Lessons Learned

 

Summary and Reflection

 

This e-learning approach works reasonably well in pedagogical terms, though pedagogical grounding is improved by making use of more of Moodle's facilities. It also depends on student willingness to engage with the technology. In practice this is rarely a problem.

More of a problem is the perception that developing Moodles is difficult and time-consuming. There is some truth in this, especially for staff who are not confident with technology, and there is a real problem of lack of resources allocated to Moodle development within the department. Learning support is available through the university's teaching and learning service, but time needs to be made available in departments, possibly through the workload model.

 

The project certainly delivered some tangible benefits in line with institutional strategies. Since the courses were developed in 2005, the University has strengthened its resolve to make more use of the VLE, and our department has a greater number of experienced staff than some other departments in the University, which means we ought to be able to meet some of the challenges.

 

On the other hand, it is difficult to make a case for tangible benefits given that we put only a small fraction of the distance modules onto the Moodle, and given that only one of the department's lecturers has incorporated e-learning into his teaching. The decision to discontinue the distance degree was the reason the project was never completed: we had barely begun when the decision was taken. The number of students who were both distance learners and involved in the e-learning courses was too small to draw significant statistical conclusions. Despite these issues, student feedback has been very positive on the e-learning we do deliver.

 

I personally have learned that students are keener than many staff to get to grips with technology in learning. Some of my colleagues may be easily persuaded to use the VLE, but many others see it as a chore. Therefore I think it is necessary for students to be given opportunities to insist that staff provide what they need and expect from technology in teaching. At the same time, staff ought to recognise their responsibilities to provide for student needs without waiting for student pressure before a response is made.

I strongly believe that in the initial stages of using a VLE most staff need support. It's not just about learning the new technology; there are pedagogical concerns to be dealt with when using a VLE. Although institutional hand-holding to support course development through VLEs is costly and time-consuming, I think it would be helpful for many staff. Fortunately the benefits of using a VLE are quick to emerge and staff enthusiasm should carry things forward.

 

My own teaching has been interrupted by personal circumstances, but next year I shall return to a normal teaching load and I am keen to use Moodles and podcasts with my students. My experience of using e-learning materials in the distance degree and in conjunction with my two colleagues in Old Testament/Tanakh has fuelled my enthusiasm for the flexibility that e-learning can offer in terms of learning styles, teaching styles, assessment and student collaboration. e-Learning also makes me reflect on my pedagogical approaches and provides opportunities to consider new possibilities. One lesson I have certainly learned from the project is the need to keep better records, because evaluating the success (or lack of it) is a complicated procedure when it comes to e-learning: there are many factors to be considered. One problem with this case study is the lack of data available, simply because it was either not collected or it was not kept past the initial stages of course delivery.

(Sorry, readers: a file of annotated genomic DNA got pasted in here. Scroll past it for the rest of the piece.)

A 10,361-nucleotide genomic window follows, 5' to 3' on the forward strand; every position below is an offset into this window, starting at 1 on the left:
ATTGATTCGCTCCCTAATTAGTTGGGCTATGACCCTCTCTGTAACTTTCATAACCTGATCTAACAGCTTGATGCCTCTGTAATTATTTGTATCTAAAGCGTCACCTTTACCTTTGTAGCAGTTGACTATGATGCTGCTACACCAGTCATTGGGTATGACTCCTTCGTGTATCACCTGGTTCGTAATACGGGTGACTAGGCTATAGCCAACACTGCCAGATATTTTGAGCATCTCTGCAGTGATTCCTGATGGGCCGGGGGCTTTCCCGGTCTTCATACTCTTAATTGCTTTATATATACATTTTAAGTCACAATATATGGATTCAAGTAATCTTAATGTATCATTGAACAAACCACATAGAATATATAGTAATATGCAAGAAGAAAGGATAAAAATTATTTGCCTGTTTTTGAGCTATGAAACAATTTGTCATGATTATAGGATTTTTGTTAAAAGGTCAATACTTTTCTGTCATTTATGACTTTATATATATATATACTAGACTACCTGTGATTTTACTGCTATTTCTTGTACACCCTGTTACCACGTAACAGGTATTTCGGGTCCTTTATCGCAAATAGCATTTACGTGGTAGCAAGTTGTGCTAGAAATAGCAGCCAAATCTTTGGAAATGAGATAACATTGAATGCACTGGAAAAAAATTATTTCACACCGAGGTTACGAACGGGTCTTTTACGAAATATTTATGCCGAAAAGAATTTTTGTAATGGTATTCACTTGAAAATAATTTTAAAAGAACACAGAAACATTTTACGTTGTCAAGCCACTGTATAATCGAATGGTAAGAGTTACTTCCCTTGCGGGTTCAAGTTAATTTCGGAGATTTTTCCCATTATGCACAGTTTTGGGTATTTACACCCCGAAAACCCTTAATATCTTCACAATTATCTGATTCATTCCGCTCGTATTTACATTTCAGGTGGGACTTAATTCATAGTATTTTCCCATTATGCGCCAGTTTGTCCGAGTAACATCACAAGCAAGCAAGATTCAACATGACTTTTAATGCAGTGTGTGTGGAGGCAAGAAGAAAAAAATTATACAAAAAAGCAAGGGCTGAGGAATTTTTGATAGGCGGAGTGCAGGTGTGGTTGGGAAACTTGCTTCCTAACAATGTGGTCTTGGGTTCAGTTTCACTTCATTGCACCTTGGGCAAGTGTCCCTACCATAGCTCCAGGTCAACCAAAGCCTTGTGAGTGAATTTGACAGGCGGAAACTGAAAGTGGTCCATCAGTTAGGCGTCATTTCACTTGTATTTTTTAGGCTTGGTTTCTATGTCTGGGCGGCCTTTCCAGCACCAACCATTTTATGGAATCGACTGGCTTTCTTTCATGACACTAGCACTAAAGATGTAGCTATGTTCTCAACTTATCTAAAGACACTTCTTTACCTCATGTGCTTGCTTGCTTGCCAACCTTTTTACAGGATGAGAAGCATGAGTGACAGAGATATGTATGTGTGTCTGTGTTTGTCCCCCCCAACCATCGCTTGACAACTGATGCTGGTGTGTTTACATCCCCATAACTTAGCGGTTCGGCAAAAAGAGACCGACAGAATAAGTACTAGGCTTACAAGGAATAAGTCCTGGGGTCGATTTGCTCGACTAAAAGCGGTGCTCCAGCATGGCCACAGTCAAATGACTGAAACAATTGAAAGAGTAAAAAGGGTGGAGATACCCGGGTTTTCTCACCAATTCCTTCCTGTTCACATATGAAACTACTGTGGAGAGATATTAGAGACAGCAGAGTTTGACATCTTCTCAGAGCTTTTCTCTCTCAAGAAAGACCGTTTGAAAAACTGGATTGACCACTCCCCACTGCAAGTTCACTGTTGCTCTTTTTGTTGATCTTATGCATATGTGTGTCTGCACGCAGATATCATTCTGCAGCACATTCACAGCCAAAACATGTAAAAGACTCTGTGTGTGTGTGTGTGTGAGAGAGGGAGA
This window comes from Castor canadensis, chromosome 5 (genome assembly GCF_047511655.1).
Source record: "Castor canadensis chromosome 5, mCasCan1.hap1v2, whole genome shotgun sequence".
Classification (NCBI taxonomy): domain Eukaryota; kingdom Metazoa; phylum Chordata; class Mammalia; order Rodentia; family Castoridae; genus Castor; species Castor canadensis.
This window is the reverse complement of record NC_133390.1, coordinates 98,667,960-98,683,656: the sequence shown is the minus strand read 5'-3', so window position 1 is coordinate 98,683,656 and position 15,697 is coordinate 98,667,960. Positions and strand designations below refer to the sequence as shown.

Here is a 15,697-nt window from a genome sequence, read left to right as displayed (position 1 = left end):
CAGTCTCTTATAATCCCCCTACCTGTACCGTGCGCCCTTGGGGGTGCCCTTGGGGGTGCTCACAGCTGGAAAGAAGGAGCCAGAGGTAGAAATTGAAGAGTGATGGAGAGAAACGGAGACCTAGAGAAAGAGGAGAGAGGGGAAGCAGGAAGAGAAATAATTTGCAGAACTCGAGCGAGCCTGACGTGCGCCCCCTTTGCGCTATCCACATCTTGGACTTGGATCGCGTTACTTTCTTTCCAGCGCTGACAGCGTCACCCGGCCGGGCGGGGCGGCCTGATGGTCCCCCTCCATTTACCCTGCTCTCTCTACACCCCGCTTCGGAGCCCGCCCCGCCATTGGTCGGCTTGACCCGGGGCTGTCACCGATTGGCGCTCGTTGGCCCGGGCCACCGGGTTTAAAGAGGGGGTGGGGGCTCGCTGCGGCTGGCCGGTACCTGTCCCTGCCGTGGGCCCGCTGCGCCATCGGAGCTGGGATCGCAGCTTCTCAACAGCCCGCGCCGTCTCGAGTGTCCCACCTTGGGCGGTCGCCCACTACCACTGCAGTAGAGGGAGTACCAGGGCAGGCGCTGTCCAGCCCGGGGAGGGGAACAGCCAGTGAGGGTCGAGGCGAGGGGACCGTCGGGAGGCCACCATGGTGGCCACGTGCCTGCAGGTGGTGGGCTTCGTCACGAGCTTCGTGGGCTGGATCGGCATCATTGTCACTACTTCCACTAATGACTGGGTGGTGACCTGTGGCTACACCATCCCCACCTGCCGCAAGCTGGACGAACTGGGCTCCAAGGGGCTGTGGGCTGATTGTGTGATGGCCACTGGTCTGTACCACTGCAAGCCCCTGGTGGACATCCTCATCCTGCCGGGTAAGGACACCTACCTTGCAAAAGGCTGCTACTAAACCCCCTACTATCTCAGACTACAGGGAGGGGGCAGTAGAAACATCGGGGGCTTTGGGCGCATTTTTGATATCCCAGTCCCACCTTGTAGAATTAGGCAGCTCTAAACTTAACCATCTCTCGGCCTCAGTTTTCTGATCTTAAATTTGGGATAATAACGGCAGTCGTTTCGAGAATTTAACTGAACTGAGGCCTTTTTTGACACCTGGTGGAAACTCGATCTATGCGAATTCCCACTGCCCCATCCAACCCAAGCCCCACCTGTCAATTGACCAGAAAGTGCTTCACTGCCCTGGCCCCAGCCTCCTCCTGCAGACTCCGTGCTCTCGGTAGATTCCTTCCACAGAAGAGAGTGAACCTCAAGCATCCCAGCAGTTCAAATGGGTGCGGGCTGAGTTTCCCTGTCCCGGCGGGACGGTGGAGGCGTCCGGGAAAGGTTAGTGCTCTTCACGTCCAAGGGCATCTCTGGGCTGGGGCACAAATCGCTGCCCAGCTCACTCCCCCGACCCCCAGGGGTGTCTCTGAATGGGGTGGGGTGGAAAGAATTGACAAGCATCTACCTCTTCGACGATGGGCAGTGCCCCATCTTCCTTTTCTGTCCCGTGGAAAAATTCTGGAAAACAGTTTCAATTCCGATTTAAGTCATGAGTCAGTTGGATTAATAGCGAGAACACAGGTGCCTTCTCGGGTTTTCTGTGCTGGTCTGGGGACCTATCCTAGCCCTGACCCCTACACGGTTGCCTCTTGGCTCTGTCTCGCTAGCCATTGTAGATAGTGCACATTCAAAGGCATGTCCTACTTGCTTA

Done well, e-learning seems to foster a sense of community that has been disappearing in recent years among students, who have so many more responsibilities than was the case 20 years ago. It seems to me that the more learning opportunities we give them, the more they demand, and such engagement with the learning process should, in my opinion, be encouraged.

 

Further Evidence

 

I personally have learned that students are keener than many staff to get to grips with technology in learning. Some of my colleagues may be easily persuaded to use the VLE, but many others see it as a chore. Therefore I think it is necessary for students to be given opportunities to insist that staff provide what they need and expect from technology in teaching. At the same time, staff ought to recognise their responsibilities to provide for student needs without waiting for student pressure before a response is made.

 

In 2005 we decided to progress to e-learning: we wanted to make it more immediately available to our distance students, and to use the learning materials with our 'regular' (campus-based) students. We also hoped that putting it in a VLE would help us to market the degree overseas and to market individual modules as stand-alone modules. We had about three enquiries per week from overseas students, but were ultimately unable to develop either the full online degree or an overseas recruitment strategy because the Arts Faculty discontinued the degree.